Women's Leadership in Peace and Security: an Insecure Agenda
Women's Leadership in Peace and Security: an Insecure Agenda
One of the rare positive impacts of armed conflict on gender relations is the increased movement, mobility and opportunities for women in political spaces for leadership in constructing and reconstructing peace in the society during conflict and post conflict situations. Women's participation in conflict is multi-dimensional. Women play multiple roles in an armed conflict such as combatants, mediators, sleeper cells, informants, armed forces, nurses, peace negotiators and rights activists. Armed conflict affects women's life in different ways. However, the prominent portrayal of women in an armed conflict situation is mostly as victims and survivors. Their leadership role in peace building as agents of change and their contribution is completely marginalised, often ignored and uncounted for various reasons.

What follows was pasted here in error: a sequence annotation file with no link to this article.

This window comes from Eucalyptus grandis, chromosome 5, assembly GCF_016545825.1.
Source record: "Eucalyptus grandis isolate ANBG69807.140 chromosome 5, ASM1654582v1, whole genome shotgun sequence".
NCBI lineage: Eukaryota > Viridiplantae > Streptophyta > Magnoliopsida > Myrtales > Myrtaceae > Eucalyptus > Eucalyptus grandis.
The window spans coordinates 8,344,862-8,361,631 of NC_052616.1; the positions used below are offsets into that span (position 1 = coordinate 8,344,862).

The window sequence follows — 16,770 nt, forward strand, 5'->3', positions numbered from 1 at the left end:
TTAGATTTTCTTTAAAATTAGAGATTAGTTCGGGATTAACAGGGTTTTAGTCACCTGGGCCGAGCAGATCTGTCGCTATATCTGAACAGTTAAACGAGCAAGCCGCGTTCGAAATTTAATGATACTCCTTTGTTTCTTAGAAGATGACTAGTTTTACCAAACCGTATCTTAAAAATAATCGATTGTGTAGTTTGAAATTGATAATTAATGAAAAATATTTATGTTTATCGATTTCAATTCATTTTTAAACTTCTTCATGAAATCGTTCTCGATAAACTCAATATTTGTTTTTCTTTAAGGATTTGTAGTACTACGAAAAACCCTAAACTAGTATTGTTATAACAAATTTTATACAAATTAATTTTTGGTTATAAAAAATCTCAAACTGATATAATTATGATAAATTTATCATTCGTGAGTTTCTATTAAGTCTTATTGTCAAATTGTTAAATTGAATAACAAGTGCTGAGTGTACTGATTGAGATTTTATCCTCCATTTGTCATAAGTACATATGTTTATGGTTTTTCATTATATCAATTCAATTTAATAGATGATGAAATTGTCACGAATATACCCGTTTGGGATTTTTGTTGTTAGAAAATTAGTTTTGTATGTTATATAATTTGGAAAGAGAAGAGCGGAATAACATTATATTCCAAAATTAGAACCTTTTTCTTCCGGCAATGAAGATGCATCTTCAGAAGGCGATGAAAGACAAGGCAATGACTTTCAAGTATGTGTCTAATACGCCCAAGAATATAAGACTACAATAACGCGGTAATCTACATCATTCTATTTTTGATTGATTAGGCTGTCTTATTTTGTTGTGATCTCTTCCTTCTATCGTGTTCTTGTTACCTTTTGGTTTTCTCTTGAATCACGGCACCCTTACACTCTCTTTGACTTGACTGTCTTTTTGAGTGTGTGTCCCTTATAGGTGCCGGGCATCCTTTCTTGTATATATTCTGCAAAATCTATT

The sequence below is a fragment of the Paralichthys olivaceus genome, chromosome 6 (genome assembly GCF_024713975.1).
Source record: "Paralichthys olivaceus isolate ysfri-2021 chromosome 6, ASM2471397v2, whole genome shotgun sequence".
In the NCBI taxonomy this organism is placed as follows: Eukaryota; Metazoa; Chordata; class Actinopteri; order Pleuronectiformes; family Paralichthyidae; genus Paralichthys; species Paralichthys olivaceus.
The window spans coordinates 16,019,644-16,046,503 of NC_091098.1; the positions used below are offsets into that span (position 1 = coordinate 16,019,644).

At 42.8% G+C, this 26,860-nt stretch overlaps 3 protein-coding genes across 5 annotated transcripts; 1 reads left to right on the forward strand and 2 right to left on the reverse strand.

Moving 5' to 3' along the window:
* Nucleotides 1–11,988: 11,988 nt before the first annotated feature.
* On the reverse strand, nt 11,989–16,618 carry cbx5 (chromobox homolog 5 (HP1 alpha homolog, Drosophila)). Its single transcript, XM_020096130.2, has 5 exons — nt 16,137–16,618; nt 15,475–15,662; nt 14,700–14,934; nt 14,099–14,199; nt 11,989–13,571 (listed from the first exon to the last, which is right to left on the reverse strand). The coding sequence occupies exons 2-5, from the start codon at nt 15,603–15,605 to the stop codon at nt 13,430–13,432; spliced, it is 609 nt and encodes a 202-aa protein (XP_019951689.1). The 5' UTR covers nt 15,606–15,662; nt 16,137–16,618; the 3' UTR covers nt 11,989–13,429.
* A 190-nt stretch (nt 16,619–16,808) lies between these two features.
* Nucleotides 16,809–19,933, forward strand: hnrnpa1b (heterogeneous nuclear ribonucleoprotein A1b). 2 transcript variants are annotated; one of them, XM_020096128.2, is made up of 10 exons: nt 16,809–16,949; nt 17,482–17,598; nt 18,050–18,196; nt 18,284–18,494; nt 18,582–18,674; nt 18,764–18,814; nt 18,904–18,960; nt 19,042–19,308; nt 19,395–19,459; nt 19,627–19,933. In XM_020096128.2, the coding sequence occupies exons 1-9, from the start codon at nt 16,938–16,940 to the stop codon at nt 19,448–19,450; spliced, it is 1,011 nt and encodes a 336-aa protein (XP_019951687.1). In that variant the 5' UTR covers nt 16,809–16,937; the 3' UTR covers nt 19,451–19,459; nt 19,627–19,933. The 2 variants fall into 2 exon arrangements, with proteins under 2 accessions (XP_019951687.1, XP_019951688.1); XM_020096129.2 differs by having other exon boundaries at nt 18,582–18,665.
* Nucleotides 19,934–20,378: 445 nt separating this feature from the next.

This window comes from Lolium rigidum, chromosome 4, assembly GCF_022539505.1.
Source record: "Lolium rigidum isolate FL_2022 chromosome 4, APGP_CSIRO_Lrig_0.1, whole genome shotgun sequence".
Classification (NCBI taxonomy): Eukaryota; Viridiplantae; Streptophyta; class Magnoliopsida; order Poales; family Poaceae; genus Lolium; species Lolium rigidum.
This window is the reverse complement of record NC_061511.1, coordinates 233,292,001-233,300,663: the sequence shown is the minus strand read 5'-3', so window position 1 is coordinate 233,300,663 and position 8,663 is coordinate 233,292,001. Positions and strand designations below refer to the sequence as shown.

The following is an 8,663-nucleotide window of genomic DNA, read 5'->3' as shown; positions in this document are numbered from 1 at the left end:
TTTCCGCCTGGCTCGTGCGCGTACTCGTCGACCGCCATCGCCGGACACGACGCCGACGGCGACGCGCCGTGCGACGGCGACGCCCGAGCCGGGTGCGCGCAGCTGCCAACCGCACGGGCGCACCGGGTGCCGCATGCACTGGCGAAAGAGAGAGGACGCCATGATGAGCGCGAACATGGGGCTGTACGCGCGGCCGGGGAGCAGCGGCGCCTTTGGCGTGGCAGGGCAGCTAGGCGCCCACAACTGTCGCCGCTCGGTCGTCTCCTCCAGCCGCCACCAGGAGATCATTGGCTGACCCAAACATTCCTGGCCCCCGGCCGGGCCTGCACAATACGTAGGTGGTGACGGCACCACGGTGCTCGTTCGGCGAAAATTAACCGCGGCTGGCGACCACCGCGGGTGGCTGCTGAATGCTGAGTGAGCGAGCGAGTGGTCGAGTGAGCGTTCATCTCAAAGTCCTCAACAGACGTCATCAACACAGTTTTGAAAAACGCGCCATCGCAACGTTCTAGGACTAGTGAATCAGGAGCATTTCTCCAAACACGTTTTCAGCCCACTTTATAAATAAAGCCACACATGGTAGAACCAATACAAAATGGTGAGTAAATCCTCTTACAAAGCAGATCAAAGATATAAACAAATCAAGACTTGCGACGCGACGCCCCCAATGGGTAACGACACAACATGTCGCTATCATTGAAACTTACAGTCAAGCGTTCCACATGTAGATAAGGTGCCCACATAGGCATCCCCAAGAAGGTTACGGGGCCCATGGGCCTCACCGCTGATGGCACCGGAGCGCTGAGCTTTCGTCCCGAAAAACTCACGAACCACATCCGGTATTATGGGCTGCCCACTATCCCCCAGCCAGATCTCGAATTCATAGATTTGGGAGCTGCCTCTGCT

The feminist movement in the 1970s against the use of sexualised violence as a weapon of war gained momentum, encouraging a discourse on the prevention of sexualised violence. This later influenced international human rights jurisprudence. Sexualised violence in armed conflict is as old as the practice of conflict as a resort of resolution. However attention to address this as an issue is comparatively new. It was only during the 1950s that the issue began to emerge in the human rights discourse. The campaign by 'Comfort Women' brought forth the issue of sexual violence against women in war. This campaign and the demands of justice for past crimes influenced a series of reforms in international criminal law.